Sitemaps: Is there such a thing as too big?

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I use the Google XML-Sitemap plugin in all my WordPress installations. It’s a great way to tell Google, Yahoo and Bing when my site updates, and for them to easily see what’s new. It’s a nice set-and-forget kind of plugin.

I’ve been noticing something strange on one of my sites lately – the sitemap keeps timing out and producing nothing but a blank screen. That’s never good – so I’ve been digging into the site to suss out the issue.

I think part of the problem is that this particular site has over 2,700 blog posts. Building the sitemap for that site, and including all the tags and categories was killing the process.

My question today is this – should we be limiting the number of items we put in our sitemap.xml file? Should I cut it off at an arbitrary number, such as 25, or leave all 2,700 in there knowing that only the most recent 5 or so posts are the ones I really want Google to see.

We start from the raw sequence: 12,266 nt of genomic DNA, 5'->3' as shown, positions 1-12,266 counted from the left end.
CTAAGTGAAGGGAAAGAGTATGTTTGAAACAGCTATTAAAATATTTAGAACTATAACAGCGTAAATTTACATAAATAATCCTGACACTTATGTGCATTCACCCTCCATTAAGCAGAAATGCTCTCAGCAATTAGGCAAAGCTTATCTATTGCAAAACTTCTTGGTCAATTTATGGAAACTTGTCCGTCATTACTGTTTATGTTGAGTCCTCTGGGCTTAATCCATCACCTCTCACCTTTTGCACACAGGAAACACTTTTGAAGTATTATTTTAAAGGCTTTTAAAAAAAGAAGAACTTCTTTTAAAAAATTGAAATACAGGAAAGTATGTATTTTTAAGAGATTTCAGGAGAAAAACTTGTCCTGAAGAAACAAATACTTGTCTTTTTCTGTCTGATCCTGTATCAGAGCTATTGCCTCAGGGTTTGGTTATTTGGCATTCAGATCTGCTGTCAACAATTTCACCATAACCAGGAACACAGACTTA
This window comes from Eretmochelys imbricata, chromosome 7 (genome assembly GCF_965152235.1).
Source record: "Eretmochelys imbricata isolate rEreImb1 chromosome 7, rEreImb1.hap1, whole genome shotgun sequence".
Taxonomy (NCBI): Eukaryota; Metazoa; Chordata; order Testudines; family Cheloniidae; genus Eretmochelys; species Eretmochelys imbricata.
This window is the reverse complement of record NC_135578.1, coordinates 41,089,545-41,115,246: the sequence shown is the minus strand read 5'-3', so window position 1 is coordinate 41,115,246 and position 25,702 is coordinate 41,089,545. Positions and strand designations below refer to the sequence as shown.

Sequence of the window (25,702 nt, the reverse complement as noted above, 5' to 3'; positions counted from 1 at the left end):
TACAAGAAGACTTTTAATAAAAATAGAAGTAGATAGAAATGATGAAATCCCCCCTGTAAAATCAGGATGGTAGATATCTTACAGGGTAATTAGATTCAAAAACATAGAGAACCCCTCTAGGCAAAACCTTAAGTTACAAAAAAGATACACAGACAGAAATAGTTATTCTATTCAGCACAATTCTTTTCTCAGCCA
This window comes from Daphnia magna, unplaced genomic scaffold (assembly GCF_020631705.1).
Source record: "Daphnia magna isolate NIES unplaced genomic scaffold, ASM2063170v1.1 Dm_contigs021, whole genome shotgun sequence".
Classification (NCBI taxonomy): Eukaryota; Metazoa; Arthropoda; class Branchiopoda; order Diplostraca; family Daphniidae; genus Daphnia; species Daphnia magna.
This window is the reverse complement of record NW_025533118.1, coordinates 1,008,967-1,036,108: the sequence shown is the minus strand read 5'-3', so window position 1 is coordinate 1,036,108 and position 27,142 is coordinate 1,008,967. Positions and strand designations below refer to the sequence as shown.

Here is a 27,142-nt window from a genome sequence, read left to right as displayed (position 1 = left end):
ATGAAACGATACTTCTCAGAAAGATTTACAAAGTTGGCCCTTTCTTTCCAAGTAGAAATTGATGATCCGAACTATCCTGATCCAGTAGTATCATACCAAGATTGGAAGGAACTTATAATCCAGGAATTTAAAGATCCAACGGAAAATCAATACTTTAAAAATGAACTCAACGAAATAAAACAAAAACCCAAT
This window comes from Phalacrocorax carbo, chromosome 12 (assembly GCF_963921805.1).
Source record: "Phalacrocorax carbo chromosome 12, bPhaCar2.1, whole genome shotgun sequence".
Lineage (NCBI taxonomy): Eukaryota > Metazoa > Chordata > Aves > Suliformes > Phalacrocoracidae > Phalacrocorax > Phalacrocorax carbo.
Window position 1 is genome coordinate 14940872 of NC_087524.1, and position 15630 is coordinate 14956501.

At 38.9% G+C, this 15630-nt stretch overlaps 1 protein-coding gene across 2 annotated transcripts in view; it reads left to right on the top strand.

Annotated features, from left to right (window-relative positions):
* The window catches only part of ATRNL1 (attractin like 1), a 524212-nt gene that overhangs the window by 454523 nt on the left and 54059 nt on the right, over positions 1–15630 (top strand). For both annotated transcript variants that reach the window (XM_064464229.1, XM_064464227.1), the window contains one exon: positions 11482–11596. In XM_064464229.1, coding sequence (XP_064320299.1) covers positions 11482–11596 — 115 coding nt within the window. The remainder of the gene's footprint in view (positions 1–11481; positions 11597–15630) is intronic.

2 thoughts on “Sitemaps: Is there such a thing as too big?”

  1. You can manually upload a sitemap to Google with Webmaster Tools. I’m not sure if this plugin is creating the sitemap dynamically, hence the timeout? So that might be a solution.

    I find that even on a non-WordPress site Google only follows a certain number of links on the sitemap that we provide, ex. our site map contains 2,000 urls but Google says it is only using 1,100 of these urls. Maybe this is due to dead links?

    On a blogging site, I think WordPress does a great job that directs the spider around to pages like archives, categories etc. I’ve read that Google will use your sitemap on two pages that might be duplicate, it will link to the one provided in the sitemap.

    Sitemaps also come in handy with sections of your site that aren’t included in navigation but you still want to index. So maybe save a certain number of links for that purpose.

  2. I have also seen it where LARGE sites 100,000+ pages that have everything in the sitemap don’t get everything into the search index. I imagine this is a classic problem for large college websites.

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